Full Screen, Joining, and Breaking Out Splits

The F11 key is probably used by your X window manager to toggle a window from full screen and back.  Byobu uses Alt, Shift, and Ctrl and F11 to provide a few other features.

  • Break the current split out into a full window of its own with Alt-F11
  • Join the current window into a horizontal split with Shift-F11
  • Join the current window into a vertical split with Ctrl-F11
Escapes, Toggling Key bindings, and Piet Mondrian

The default escape sequence in Tmux is actually Ctrl-B.  To maintain consistency with Byobu and Screen, Byobu changes this back to Ctrl-A.  Byobu also loads a set of key bindings that operate Tmux with the same commands that are familiar to Screen users.
  • The F12 key is actually an alias for the escape sequence
  • Toggle on and off Byobu's key bindings with Shift-F12
    • this is useful when running programs that conflict with Byobu's keys, such as mc
  • For Piet Mondrian inspired fun, press Ctrl-Shift-F12

And with that, I'll leave you for now.  Give Byobu 5.0 a shot and let me know what you think.  Cheers everyone!  Hope you're having a wonderful holiday!


Thursday, December 22, 2011

Using eCryptfs and Ubuntu Encrypted Home in EC2

Admittedly, using eCryptfs and Ubuntu's Encrypted Home feature in EC2 is a bit circumlocutious.  At Gazzang, we're working on making that a bit more seamless, and a lot more secure.  But in the meantime, here are some handy instructions on how you can set it up manually for yourself.

But first, why would you want to do this?  Good question!  Bear in mind that by using EC2 and storing any data there, you're putting a considerable amount of trust in Amazon already.  They own the hardware and the hypervisor.  They are running a modified Linux/Xen kernel that you cannot even audit, if you wanted to.  They haven't released the sourced to that modified Linux kernel, so don't deceive yourself -- their instrumented kernels could be logging your every keystroke.  Hopefully not.  But you don't know that.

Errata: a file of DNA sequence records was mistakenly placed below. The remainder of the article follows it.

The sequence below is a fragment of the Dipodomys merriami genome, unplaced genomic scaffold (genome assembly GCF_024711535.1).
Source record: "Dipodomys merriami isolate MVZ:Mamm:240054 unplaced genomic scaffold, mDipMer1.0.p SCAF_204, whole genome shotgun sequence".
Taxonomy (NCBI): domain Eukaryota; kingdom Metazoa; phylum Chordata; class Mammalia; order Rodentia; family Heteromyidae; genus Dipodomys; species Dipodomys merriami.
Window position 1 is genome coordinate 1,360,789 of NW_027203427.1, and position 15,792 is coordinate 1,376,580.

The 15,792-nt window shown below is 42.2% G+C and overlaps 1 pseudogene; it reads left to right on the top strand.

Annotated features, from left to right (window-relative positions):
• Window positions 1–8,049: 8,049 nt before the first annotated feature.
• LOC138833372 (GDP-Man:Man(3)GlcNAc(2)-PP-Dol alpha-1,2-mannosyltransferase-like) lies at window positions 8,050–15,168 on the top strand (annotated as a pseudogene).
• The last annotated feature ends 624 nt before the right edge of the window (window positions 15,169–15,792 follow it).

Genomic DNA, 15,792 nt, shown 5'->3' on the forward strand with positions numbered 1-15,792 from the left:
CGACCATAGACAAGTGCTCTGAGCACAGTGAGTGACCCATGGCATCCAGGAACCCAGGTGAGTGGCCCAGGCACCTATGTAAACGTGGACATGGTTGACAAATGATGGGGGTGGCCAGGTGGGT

So what can you do?  What good is eCryptfs here?  Well, if you transparently read and write your data through an eCryptfs encryption/decryption layer, you can add a measurable amount of confidence and security that your data will at least be encrypted when it's at rest, once it lands on a spinning hard disk somewhere in an Amazon data center.  In this world of cloud trust, you're explicitly trusting Amazon to "do the right thing" and take reasonable precautions.  Amazon is huge, and has a tremendous amount to lose by acting deceptively.  But you can't say the same for every single individual between you and your data.  In other words, you don't necessarily trust every individual that might brush past your data.  Hard disks get stolen and sold on eBay, they're returned to the manufacturer for repair, donated to Goodwill or schools, recycled, repurposed, and reused.  So if you could trivially ensure that your bytes are encrypted before being written to disk, would you?  Well, as you see below, it's not quite trivial yet, but it is very much possible.  Stay tuned here and watch this area of technology evolve.  In the meantime, give this a shot...